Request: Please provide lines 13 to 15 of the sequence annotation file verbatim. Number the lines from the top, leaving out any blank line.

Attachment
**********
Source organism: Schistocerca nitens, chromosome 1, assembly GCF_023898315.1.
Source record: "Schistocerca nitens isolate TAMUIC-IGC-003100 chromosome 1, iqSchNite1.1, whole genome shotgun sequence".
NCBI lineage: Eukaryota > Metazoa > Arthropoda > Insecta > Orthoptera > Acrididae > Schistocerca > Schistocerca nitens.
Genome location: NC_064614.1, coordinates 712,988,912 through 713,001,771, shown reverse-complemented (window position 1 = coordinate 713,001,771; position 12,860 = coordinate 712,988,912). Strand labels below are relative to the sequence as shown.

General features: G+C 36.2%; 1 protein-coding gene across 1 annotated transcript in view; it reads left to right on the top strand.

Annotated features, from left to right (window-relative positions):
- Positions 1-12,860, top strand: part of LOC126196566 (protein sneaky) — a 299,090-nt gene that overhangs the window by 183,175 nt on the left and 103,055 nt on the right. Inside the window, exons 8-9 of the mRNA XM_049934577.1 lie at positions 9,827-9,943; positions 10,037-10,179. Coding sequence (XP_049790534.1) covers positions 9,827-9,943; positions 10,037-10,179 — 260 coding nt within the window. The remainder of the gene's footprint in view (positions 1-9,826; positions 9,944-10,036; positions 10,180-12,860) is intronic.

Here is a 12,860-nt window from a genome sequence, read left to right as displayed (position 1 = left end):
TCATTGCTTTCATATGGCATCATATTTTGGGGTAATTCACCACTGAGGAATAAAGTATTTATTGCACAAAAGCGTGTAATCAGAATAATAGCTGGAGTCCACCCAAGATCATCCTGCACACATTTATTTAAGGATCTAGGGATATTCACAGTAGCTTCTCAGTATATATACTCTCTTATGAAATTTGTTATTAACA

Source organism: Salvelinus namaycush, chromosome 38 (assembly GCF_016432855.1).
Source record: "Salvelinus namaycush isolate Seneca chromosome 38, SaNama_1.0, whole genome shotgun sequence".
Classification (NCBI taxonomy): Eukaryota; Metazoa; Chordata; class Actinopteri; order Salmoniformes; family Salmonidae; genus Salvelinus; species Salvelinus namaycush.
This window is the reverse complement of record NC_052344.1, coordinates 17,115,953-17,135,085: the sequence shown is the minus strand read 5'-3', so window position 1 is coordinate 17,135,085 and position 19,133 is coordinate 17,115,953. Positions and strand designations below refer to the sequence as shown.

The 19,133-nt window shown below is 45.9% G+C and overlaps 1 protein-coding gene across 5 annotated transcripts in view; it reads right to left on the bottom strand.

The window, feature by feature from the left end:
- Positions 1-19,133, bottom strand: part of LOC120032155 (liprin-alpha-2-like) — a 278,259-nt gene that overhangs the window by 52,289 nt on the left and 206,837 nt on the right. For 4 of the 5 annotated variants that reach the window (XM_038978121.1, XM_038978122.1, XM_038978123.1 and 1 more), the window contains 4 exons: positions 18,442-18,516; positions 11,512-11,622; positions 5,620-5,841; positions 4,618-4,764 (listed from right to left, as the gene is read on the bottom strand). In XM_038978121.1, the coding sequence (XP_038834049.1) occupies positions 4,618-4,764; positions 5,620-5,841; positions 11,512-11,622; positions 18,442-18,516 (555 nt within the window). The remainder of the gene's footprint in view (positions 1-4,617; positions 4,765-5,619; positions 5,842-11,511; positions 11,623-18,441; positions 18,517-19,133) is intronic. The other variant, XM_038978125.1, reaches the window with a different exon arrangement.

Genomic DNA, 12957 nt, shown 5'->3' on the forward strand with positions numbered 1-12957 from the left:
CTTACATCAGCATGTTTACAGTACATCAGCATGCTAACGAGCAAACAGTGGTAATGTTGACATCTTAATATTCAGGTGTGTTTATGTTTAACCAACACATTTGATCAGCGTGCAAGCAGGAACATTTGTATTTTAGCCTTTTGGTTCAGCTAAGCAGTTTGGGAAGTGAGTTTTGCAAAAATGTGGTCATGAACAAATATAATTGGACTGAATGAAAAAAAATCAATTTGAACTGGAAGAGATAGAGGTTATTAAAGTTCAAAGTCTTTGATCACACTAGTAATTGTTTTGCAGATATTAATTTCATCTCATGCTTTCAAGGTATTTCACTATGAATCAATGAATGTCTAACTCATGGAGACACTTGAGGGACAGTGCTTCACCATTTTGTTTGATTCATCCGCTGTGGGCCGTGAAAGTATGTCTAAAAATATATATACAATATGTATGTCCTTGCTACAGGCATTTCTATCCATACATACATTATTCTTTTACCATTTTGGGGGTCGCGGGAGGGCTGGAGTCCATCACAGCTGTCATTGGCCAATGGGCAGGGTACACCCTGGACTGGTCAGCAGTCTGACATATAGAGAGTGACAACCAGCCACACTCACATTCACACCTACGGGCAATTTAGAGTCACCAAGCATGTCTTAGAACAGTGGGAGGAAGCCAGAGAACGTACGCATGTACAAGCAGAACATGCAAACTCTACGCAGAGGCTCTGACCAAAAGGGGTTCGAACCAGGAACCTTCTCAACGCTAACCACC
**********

This window is the reverse complement of record NC_052344.1, coordinates 17,115,953-17,135,085: the sequence shown is the minus strand read 5'-3', so window position 1 is coordinate 17,135,085 and position 19,133 is coordinate 17,115,953. Positions and strand designations below refer to the sequence as shown.

The 19,133-nt window shown below is 45.9% G+C and overlaps 1 protein-coding gene across 5 annotated transcripts in view; it reads right to left on the bottom strand.

The window, feature by feature from the left end: